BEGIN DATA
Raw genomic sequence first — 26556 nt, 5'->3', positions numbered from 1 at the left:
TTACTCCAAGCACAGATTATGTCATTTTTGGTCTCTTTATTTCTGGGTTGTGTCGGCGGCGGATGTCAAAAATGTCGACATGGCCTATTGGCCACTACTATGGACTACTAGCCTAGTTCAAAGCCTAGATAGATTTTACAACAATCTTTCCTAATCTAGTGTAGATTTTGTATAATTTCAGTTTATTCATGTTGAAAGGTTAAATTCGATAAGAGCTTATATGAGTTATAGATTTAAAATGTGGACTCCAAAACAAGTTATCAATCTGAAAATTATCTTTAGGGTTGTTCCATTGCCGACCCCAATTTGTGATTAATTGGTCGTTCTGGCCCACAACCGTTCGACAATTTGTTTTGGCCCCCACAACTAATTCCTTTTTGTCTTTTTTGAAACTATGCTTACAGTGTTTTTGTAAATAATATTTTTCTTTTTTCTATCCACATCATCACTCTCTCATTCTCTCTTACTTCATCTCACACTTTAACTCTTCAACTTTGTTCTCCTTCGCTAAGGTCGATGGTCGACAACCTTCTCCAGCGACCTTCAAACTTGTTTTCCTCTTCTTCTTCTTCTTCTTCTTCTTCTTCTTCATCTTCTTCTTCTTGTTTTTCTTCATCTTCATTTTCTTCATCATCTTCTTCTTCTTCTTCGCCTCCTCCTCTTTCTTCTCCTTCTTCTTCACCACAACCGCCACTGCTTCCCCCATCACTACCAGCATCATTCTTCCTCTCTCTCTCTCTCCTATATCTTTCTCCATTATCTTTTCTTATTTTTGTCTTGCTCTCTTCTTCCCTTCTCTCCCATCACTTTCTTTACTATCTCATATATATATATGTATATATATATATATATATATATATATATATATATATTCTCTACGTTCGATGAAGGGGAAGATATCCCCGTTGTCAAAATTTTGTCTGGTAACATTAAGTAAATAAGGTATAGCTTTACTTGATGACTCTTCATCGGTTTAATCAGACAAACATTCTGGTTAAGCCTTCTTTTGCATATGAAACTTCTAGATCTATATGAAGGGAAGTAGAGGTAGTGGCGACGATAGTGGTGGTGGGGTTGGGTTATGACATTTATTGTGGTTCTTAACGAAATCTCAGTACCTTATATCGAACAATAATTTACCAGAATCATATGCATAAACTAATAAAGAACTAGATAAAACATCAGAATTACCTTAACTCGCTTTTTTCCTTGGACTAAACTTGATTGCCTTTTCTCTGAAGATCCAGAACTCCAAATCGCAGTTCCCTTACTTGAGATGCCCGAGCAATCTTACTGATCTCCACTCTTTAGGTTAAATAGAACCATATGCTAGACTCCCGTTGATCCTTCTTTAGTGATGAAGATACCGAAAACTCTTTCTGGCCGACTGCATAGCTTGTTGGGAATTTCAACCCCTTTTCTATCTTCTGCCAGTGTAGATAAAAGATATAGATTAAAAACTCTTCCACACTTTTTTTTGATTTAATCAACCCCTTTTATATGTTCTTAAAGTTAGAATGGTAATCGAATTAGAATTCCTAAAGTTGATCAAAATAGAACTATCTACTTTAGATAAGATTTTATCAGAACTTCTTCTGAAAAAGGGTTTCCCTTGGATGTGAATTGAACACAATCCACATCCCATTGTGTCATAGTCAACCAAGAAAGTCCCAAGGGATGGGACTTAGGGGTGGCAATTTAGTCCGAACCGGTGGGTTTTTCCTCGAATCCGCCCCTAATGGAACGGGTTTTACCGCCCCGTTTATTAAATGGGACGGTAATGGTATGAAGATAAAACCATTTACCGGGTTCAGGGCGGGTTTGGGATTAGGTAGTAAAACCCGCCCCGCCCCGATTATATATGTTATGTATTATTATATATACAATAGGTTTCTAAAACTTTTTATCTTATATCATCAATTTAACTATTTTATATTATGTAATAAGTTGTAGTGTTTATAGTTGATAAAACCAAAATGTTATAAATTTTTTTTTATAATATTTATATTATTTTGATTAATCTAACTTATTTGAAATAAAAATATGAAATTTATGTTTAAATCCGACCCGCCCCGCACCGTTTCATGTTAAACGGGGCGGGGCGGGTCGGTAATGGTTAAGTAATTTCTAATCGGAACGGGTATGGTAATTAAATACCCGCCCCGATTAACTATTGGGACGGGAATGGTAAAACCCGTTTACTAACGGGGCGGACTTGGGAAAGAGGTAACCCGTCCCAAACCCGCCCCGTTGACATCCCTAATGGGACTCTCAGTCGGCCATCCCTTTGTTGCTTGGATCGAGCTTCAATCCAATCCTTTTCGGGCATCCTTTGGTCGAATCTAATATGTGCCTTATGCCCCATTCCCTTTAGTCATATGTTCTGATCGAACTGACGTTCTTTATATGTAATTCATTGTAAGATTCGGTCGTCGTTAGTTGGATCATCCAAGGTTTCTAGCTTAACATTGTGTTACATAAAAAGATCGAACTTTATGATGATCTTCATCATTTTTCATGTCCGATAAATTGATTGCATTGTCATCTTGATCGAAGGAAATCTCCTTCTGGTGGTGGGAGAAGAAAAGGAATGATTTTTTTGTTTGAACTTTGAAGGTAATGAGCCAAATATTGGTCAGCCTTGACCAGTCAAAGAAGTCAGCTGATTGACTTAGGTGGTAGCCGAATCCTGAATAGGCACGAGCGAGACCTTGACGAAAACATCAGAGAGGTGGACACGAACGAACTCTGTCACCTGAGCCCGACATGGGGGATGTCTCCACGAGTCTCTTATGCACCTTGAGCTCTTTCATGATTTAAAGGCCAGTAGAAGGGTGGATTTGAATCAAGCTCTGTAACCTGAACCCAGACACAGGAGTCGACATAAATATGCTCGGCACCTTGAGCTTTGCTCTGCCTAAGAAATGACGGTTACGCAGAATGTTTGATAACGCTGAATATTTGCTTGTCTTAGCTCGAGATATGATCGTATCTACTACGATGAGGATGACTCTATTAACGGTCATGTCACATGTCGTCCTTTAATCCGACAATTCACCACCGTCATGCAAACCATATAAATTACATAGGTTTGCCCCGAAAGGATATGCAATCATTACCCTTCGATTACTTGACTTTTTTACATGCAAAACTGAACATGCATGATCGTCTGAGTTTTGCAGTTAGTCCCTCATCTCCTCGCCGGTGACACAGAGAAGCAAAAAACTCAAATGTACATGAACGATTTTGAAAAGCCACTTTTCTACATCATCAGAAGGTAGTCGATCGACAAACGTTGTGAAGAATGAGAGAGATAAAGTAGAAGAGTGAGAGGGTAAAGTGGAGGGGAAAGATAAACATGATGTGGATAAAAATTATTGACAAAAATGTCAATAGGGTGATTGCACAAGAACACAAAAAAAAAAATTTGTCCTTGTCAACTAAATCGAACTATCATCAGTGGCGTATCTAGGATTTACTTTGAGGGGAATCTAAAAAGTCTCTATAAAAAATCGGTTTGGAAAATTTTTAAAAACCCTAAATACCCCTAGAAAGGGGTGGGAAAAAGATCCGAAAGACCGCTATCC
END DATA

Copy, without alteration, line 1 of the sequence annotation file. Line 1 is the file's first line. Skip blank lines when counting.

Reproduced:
Raw genomic sequence first — 26556 nt, 5'->3', positions numbered from 1 at the left: